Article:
Greenspan alarmed at gas crisis

Greenspan alarmed at gas crisis

By Joe Baker, Senior Editor

U.S. officials are belatedly becoming alarmed over critical levels of natural gas; there may not be enough to meet this summer’s demands.

Federal Reserve Chairman Alan Greenspan went before a congressional committee Tuesday to outline what this looming shortage means for the domestic economy.

Spencer Abraham, U.S. energy secretary, scheduled an emergency meeting of the National Petroleum Council this month. He is making an urgent appeal to the administration to deal with the problem.

Abraham said the U.S. had 696 billion cubic feet of gas in storage at the end of March, the smallest amount since 1976 when record-keeping began. By April 11 levels slipped to 623 billion cubic feet.

“Storage has increased since that time, but it is still only half the level of a year ago and 42 percent below the previous five-year average,” Abraham said.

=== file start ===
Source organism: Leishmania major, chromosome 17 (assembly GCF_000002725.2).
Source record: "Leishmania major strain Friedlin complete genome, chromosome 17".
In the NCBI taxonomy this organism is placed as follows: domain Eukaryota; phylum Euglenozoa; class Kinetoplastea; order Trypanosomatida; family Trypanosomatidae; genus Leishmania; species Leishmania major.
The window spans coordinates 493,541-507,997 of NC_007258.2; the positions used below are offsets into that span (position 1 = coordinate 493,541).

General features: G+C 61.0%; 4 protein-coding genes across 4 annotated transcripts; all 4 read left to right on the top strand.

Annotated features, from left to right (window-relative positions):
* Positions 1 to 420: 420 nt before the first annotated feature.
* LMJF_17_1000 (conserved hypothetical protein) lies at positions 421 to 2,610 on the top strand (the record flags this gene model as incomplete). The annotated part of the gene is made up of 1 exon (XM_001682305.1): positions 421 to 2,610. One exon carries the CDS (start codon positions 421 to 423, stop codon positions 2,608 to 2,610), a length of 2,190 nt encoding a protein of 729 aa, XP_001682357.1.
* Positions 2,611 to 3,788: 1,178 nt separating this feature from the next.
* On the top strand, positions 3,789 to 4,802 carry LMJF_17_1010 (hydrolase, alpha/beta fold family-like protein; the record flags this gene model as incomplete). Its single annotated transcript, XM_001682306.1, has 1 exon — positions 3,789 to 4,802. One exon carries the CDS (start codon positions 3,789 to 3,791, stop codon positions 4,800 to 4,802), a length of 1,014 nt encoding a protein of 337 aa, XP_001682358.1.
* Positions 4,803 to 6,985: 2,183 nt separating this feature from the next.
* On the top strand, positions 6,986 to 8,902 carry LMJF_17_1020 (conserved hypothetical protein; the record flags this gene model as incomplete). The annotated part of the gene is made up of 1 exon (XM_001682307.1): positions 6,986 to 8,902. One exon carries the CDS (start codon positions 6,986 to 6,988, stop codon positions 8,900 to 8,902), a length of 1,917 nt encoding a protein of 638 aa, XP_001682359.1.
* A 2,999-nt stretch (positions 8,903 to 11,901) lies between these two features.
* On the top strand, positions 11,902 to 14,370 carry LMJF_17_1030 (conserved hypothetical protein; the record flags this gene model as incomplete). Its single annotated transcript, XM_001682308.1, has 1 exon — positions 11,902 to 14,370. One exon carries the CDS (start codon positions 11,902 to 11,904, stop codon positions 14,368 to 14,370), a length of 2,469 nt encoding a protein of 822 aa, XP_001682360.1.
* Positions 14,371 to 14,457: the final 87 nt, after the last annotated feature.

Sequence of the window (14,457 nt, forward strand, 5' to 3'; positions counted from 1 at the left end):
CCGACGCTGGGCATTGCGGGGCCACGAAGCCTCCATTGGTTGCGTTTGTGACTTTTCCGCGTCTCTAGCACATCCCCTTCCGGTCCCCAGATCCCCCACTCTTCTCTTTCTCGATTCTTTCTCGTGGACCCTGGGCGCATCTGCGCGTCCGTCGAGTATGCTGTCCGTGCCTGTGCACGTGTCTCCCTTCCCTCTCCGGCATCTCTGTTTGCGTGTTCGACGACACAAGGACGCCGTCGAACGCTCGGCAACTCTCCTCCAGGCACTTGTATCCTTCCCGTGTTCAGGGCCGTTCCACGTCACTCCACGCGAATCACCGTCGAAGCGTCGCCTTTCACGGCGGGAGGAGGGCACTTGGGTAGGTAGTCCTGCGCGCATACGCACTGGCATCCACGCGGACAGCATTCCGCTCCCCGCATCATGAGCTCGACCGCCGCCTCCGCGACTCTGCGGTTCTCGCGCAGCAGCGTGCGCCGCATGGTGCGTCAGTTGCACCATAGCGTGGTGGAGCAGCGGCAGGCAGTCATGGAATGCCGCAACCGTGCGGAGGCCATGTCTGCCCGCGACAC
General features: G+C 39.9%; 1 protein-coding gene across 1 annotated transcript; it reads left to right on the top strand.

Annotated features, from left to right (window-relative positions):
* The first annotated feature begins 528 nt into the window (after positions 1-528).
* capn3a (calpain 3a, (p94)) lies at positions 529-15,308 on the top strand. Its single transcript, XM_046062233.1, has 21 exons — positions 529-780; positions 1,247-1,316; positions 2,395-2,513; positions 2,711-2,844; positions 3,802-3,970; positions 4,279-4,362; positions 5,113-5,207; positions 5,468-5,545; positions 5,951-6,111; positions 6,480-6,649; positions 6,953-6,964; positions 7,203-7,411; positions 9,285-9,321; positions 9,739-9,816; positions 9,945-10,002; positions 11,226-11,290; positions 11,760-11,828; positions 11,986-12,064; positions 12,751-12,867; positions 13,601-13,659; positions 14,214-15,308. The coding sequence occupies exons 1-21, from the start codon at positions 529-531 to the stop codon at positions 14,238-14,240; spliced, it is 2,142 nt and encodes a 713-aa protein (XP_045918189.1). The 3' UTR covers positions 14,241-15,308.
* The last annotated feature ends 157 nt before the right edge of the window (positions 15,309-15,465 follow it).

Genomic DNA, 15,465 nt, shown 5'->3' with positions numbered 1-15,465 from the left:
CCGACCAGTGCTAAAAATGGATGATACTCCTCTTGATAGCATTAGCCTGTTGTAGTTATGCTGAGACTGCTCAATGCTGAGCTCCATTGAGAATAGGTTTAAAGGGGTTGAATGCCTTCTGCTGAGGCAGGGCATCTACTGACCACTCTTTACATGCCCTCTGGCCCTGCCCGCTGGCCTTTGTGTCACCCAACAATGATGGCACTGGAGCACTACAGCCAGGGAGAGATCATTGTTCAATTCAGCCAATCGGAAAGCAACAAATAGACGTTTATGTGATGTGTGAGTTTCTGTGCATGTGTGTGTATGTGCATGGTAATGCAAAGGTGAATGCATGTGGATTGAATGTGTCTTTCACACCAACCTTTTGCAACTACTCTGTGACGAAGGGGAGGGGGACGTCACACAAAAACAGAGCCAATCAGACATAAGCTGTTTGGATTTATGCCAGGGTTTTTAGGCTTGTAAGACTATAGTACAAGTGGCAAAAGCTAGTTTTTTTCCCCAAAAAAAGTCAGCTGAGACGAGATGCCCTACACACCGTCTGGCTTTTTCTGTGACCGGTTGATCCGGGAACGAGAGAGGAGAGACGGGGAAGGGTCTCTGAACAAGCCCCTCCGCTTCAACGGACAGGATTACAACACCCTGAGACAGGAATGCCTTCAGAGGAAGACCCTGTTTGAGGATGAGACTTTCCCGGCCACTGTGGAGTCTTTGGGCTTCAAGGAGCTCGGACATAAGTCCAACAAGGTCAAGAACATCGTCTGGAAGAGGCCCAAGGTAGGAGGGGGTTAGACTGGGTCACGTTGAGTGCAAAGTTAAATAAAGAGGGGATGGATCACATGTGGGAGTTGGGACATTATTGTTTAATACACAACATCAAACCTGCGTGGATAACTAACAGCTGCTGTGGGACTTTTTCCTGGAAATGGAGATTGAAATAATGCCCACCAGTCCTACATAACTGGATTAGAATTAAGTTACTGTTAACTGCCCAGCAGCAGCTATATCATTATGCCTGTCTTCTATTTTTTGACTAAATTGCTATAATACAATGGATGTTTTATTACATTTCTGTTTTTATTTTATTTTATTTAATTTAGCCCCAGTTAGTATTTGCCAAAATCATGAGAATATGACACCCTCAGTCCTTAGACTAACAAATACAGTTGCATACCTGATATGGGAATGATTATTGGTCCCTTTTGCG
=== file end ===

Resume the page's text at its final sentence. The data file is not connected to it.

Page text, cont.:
Financial Times reported gas prices have risen as much as 700 percent in the past three years. That has prompted industries such as steel and petrochemicals, to urge the government to address what they call “the other energy crisis.” It is so named because it is less well known than the domestic oil shortage.

Greg Lebedev, president of the American Chemistry Council, which includes the largest users of natural gas, commented: “No company, no industry, no consumer can absorb a threefold increase in major raw material prices and continue to compete in the global marketplace.”

The crisis built after the federal government encouraged the use of natural gas but refused to open about 40 percent of potential gas reserves on federal lands.

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